Music is a higher revelation than all wisdom and philosophy.
Ludwig van Beethoven
Music is the divine way to tell beautiful, poetic things to the heart.
Music-where would we be without it?
We all have our preferences in music to which we can connect as spiritually or as sublimely as these musical greats did. Mine trends towards the classical although I do indulge an occasional mood for modern music. I am touched, thrilled, and thrown into tearfulness by the rich, lingering works of long-dead masters.
In the latest novel I wrote (scheduled June, 2014), a sequel/prequel to another that’s already published, music plays a big part. In her early years, the main protagonist lives for the piano. She hears it gloriously played for the first time when she was eight years old. Here is how she describes that experience. I was listening to a specific piece when I wrote this and the description borrows from my own reaction to the music.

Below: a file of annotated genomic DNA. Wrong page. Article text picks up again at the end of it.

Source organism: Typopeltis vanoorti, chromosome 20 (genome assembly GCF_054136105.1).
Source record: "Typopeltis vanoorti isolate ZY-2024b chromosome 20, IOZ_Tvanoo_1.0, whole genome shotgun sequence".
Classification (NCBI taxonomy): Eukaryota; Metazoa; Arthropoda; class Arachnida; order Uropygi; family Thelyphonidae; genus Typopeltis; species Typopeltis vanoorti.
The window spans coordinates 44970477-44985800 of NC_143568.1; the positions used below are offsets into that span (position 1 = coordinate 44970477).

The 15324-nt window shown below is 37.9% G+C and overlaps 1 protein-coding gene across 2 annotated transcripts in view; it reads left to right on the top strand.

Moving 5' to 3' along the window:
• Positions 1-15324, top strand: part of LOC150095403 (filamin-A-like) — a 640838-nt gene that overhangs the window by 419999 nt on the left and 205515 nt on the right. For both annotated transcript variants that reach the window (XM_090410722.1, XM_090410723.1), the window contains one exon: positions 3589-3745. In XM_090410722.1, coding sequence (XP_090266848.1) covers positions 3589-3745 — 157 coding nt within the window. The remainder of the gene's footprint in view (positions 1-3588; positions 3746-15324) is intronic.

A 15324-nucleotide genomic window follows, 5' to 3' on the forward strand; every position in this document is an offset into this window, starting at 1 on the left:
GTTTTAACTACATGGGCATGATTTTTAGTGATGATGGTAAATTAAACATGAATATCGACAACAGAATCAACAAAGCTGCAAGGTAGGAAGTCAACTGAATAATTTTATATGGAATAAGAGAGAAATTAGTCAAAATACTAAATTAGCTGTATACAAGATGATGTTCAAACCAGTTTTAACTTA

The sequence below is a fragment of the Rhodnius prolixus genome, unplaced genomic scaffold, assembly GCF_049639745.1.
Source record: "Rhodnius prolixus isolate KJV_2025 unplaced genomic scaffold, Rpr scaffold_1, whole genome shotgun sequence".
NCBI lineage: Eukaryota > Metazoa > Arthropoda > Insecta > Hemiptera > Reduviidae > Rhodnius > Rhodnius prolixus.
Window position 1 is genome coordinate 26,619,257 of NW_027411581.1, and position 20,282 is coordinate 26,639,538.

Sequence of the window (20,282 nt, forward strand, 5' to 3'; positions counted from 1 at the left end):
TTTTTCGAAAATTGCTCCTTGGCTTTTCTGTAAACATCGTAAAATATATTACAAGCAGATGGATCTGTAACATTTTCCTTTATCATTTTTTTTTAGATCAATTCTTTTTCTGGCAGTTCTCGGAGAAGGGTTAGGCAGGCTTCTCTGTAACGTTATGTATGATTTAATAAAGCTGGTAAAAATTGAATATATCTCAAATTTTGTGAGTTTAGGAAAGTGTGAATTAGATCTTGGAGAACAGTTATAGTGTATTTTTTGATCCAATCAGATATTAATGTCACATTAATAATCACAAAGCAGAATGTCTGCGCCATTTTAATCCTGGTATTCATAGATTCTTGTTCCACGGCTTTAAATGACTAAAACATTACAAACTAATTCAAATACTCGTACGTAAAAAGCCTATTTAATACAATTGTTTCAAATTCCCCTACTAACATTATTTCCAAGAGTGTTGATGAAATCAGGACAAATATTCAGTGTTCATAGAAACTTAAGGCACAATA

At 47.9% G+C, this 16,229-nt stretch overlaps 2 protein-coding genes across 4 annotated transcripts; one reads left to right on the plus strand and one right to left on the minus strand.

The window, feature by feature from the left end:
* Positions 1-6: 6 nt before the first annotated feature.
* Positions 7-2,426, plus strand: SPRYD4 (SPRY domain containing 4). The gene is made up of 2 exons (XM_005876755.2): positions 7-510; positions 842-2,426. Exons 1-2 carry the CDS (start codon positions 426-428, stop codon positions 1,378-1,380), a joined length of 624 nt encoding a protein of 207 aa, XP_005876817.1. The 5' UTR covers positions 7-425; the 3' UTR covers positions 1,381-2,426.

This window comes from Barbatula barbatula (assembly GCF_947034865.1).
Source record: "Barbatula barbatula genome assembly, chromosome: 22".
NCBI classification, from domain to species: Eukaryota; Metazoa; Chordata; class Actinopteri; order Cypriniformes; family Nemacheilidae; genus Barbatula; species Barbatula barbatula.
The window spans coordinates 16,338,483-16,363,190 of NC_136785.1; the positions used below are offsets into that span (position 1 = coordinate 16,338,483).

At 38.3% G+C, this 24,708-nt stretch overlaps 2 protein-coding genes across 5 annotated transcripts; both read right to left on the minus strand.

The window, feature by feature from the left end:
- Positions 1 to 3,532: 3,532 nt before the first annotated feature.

I only knew that my body tingled in anticipation. I was hearing, not the faraway tinkle of a piano I had heard on the radio, but full, immediate, harmonious sounds that drowned everything else around me. Just as abruptly as the first run of notes began, the music slowed and became quiet, prodding me into a cocoon of my own thoughts. It was changing all the time, as if my aunt was exploring the many, many ways she could play those soft, slow notes. How was it possible that they could be sad and happy at the same time? How could they soothe me like a lullaby, but also tug at my insides in a way that made me fidget on my chair?
Later, as a young woman whose dreams of becoming a pianist fizzles, music continues to be essential to her. Another excerpt:
For the first time, I was conscious of playing for myself alone, that I did not have to do so in service of a dream. I played for me. For how the instrument intensified and then soothed my pain. For how the music blotted out everything and became my whole world while it lasted. For how it promised to be the nurturer and savior of my soul.